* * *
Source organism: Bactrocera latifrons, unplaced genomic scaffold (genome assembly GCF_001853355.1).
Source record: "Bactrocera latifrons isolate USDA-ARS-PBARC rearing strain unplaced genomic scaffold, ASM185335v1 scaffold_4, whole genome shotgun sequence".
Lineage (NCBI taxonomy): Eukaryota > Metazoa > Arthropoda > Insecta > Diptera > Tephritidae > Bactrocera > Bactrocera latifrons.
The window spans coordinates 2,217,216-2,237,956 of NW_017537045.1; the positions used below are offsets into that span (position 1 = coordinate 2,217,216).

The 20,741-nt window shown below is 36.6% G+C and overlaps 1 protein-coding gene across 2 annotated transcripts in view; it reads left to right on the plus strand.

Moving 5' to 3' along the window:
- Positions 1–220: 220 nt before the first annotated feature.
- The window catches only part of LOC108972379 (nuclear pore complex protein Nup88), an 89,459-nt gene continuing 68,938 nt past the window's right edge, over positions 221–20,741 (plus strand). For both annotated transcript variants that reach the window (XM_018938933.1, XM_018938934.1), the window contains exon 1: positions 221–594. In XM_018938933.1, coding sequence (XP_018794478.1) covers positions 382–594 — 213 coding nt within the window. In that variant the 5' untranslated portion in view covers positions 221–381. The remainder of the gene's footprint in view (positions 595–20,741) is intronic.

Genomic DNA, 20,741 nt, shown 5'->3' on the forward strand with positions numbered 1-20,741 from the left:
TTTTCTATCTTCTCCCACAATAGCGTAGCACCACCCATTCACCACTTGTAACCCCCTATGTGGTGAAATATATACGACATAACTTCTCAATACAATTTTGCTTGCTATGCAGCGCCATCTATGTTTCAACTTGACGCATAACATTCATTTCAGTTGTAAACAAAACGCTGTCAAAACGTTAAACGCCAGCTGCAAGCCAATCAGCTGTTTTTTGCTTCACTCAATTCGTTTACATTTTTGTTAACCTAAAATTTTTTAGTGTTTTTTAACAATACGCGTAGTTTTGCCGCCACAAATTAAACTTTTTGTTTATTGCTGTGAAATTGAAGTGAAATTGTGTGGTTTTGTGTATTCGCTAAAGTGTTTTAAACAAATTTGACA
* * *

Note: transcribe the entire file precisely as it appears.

Source organism: Bactrocera latifrons, unplaced genomic scaffold (genome assembly GCF_001853355.1).
Source record: "Bactrocera latifrons isolate USDA-ARS-PBARC rearing strain unplaced genomic scaffold, ASM185335v1 scaffold_4, whole genome shotgun sequence".
Lineage (NCBI taxonomy): Eukaryota > Metazoa > Arthropoda > Insecta > Diptera > Tephritidae > Bactrocera > Bactrocera latifrons.
The window spans coordinates 2,217,216-2,237,956 of NW_017537045.1; the positions used below are offsets into that span (position 1 = coordinate 2,217,216).

The 20,741-nt window shown below is 36.6% G+C and overlaps 1 protein-coding gene across 2 annotated transcripts in view; it reads left to right on the plus strand.

Moving 5' to 3' along the window:
- Positions 1–220: 220 nt before the first annotated feature.
- The window catches only part of LOC108972379 (nuclear pore complex protein Nup88), an 89,459-nt gene continuing 68,938 nt past the window's right edge, over positions 221–20,741 (plus strand). For both annotated transcript variants that reach the window (XM_018938933.1, XM_018938934.1), the window contains exon 1: positions 221–594. In XM_018938933.1, coding sequence (XP_018794478.1) covers positions 382–594 — 213 coding nt within the window. In that variant the 5' untranslated portion in view covers positions 221–381. The remainder of the gene's footprint in view (positions 595–20,741) is intronic.

Genomic DNA, 20,741 nt, shown 5'->3' on the forward strand with positions numbered 1-20,741 from the left:
TTTTCTATCTTCTCCCACAATAGCGTAGCACCACCCATTCACCACTTGTAACCCCCTATGTGGTGAAATATATACGACATAACTTCTCAATACAATTTTGCTTGCTATGCAGCGCCATCTATGTTTCAACTTGACGCATAACATTCATTTCAGTTGTAAACAAAACGCTGTCAAAACGTTAAACGCCAGCTGCAAGCCAATCAGCTGTTTTTTGCTTCACTCAATTCGTTTACATTTTTGTTAACCTAAAATTTTTTAGTGTTTTTTAACAATACGCGTAGTTTTGCCGCCACAAATTAAACTTTTTGTTTATTGCTGTGAAATTGAAGTGAAATTGTGTGGTTTTGTGTATTCGCTAAAGTGTTTTAAACAAATTTGACA